Volume 12 Number 28
                       Produced: Wed Mar 23 19:45:58 1994

Subjects Discussed In This Issue: 

'Glat' pots
         [Shimon Lebowitz]
Chumrot and Kashrut
         [Leora Morgenstern]
Hirsh on Moshiach
me-erot of the Tefilla of Aneinu
         [Naomi G. Cohen]
         [Fred E. Dweck]


From: Shimon Lebowitz <LEBOWITZ@...>
Date: Tue, 22 Mar 1994 14:06:12 -0500
Subject: Re: 'Glat' pots

Ben Berliant <C14BZB@...> wrote:
> I offered to serve only chicken, but she still objected,
> saying, "But you'll still use the same pots!"
> 	If a well-educated woman, product of well-known yeshivot cannot
> distinguish between halacha and chumra, what hope is there for the rest
> of the world?

without getting into chumros as a whole, i know that it is very common
among those who keep 'glat' to only eat from 'glat' pots and dishes.
so - firstly, this lady was not just dreaming it up.
secondly, i even heard a rational explanation. a person who is
'noheg' (keeps the custom of) glat is in effect accepting a 'religious vow'
(neder), and food which a person has forbidden to him/herself by virtue of
a vow is prohibited 'benotein taam' (residual taste?)

i had to look into this when planning my wedding, (no i am not newly married!)
as there were 'glat' relatives, and i needed a 'glat only' caterer.

chag kasher vesameach!
Shimon Lebowitz                         Bitnet:   LEBOWITZ@HUJIVMS
VM System Programmer                    internet: <lebowitz@...>
Israel Police National HQ.              fax:      +972 2 309-888
Jerusalem, Israel                       phone:    +972 2 309-877


From: <leora@...> (Leora Morgenstern)
Date: Tue, 22 Mar 94 16:59:56 EST
Subject: Chumrot and Kashrut

Ben Zion Berliant writes (vol. 12, no. 22):

>   Many years ago, when I was single, I lived across the hall from
>a frum couple, both highly educated, who frequently invited me to their
>home for Shabbat meals.  After many such invitations, I felt impelled to
>reciprocate, so I invited them to join me for a Shabbat meal.  The woman
>declined, explaining that they ate only Glatt, and they knew that I
>didn't.  I offered to serve only chicken, but she still objected,
>saying, "But you'll still use the same pots!"
>   If a well-educated woman, product of well-known yeshivot cannot
>distinguish between halacha and chumra, what hope is there for the rest
>of the world?

I sympathize with Ben Zion, but I can also understand the other point of
view.  I know the difference between halacha and chumra, but I wouldn't
want to eat chicken prepared by people who didn't keep Glatt -- at
least, not in America.  The reason is that I don't know any butchers
whom I trust who sell non-Glatt meat.  I haven't come across many such
butchers, but those that I have have been very problematic for some
reason or other -- e.g., they are not Shomrei Shabbat.  (This is
something I've noticed not only in New York, but in smaller communities
as well.)  So I would wonder if the meat that is sold is Kosher
(l'halacha, not l'chumra): has the salting been done properly?  the
treibering (deveining)?  Have the chickens been salted properly?  Even
if one knows that the sh'chitta is perfectly reliable, there are many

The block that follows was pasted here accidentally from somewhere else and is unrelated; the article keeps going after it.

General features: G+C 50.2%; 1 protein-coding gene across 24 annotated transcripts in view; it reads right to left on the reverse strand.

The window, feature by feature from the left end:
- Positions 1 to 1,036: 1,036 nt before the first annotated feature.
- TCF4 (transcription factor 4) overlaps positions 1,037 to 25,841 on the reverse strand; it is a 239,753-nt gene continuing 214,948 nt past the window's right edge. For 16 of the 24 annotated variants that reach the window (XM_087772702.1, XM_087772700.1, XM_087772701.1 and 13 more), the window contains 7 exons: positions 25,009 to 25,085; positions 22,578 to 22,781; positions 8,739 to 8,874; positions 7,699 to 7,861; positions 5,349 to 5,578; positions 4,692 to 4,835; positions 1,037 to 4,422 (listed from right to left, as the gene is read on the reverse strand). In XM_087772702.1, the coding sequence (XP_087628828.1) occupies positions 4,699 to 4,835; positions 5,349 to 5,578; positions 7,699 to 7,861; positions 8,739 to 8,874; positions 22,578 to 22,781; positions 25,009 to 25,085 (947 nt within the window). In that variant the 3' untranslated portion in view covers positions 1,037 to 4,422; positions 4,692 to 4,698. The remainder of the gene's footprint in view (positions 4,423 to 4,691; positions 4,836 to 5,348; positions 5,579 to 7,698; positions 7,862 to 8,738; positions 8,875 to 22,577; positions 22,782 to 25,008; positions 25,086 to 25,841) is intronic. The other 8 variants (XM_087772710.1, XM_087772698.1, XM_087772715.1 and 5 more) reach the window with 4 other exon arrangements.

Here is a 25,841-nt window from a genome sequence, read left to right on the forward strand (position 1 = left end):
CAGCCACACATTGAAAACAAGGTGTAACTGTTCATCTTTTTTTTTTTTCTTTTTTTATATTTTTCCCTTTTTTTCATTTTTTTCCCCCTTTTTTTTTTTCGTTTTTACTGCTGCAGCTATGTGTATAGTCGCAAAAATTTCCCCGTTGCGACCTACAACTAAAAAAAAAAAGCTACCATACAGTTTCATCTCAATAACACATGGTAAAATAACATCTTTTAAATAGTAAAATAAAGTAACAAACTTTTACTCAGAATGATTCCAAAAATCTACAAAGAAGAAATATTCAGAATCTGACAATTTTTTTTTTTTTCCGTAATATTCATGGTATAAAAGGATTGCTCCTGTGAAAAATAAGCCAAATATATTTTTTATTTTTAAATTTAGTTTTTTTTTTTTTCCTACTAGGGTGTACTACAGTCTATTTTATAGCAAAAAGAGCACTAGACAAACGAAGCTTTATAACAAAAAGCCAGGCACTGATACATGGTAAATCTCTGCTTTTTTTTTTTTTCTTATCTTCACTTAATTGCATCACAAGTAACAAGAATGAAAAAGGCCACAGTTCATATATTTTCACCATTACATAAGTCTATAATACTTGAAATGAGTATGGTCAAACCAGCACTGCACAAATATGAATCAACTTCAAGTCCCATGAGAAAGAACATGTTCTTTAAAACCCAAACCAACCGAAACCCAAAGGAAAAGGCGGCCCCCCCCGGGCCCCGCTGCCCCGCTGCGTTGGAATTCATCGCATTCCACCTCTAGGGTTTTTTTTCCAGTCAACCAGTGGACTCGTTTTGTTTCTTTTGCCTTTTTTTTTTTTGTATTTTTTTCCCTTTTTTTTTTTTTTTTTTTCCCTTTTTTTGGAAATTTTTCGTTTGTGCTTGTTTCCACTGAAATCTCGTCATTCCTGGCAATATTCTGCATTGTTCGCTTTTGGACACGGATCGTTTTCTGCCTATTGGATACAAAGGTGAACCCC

important functions which the butcher performs, and it is important to
have complete trust.

(The point is not that non-Glatt butchers are necessarily untrustworthy;
my understanding is that as Glatt has become more popular in America,
many of the most reputable Kashrut organizations have made a policy of
giving their hashgachot only to places that carry only Glatt meat.  So
the butcher shops that care about reliable Hashgachot carry only Glatt
meat.  So by inference, the other butcher shops, carrying non-Glatt
meat, are the ones that don't care so much about Hashgachot.  I realize
this is a gross oversimplification; for one thing, Glatt meat is more
expensive and this may be a reason for carrying non-Glatt, but given the
much greater market for Glatt these days, this is probably less of a
concern than it once was.)

So, I'd also have a problem eating other foods at a home that used
non-Glatt meat; I'd wonder: don't they care if their butcher is
reliable?  Perhaps they don't know?  Either answer wouldn't make me feel
too comfortable.  I realize that this is not the situation in Israel,
where there are very reliable hashgachot for non-Glatt meat, and it may
not have been the case at the time when Ben Zion's story took place.
It's also possible that there are perfectly reliable butchers that sell
non- Glatt meat today in America, of which I'm not aware, which might
also alter the situation.

Another issue that comes up here, with some justice, is doing what the
rest of the community does.  If the entire community does something that
you feel is a chumra, it sometimes makes sense to keep that chumra
anyway, just in order to avoid situations like this, just because you
want to be part of the community.  If you davka don't keep that chumra,
there may be some perception that you don't care all that much about
belonging to that community.  The flip side is that when people in a
community see that you are careful about their chumrot, they may be more
likely to trust you and accept you as part of their community.  In some
ways, this sounds terrible, but it's also somewhat understandable.

There are all sorts of issues that relate to this -- issues of trust and
tolerance and pressure and hurt feelings.  Sometimes people may just use
a particular chumra as an excuse; the real reason they don't want to eat
at your house is that they don't trust you. It feels terrible when you
realize this, after offering everything under the sun. (" You keep
chalav yisrael? Fine, we'll buy Haolam cheese, we'll get a new toaster
oven, use new foil pans and paper plates and plastic cutlery ..")  But
at bottom line, it's their prerogative.  I wouldn't want to pressure
someone to eat if he's not comfortable doing so.  There have been
situations (concerning non-Glatt households) where I've felt a lot of
pressure, and I've wondered: who's being intolerant?  I, for insisting
on a particular standard?  Or they, in insisting that good relations can
be preserved only if I eat their cooking?

I don't know if there are any easy answers to these situations.  Is it
better to use excuses, or just to say: "I'm sorry, but I'd feel more
comfortable if I didn't eat at your house" ?  How do issues of Shalom
Bayit relate to this?  I think that there are practical solutions --
eating take-out, e.g., -- but they won't work if the underlying hurt
feelings aren't resolved at some level.  It would be great if we could
all resolve not to feel hurt about this: if we'd only feel hurt if
people refused to eat our cooking *after* they'd tasted it.


From: sg04%<kesser@...>
Date: Fri, 18 Mar 1994 12:37:35 -0500
Subject: Hirsh on Moshiach

In parshat Vachi (Bereshit 49:10) Where Yaakov is blessing Yehudah:

Ad Ki Yavo Shilah. Shilah can be derived from Shol, the lower hem of a
garment, and denote the extreme end. Yaakov is lying here on his death
bed, at the very fist beginning of the nation which the foundation
stone has hardly been laid, and looks down the centuries at the last
"sprout from the stem" of Yehudah. The suffix (vav) is written with a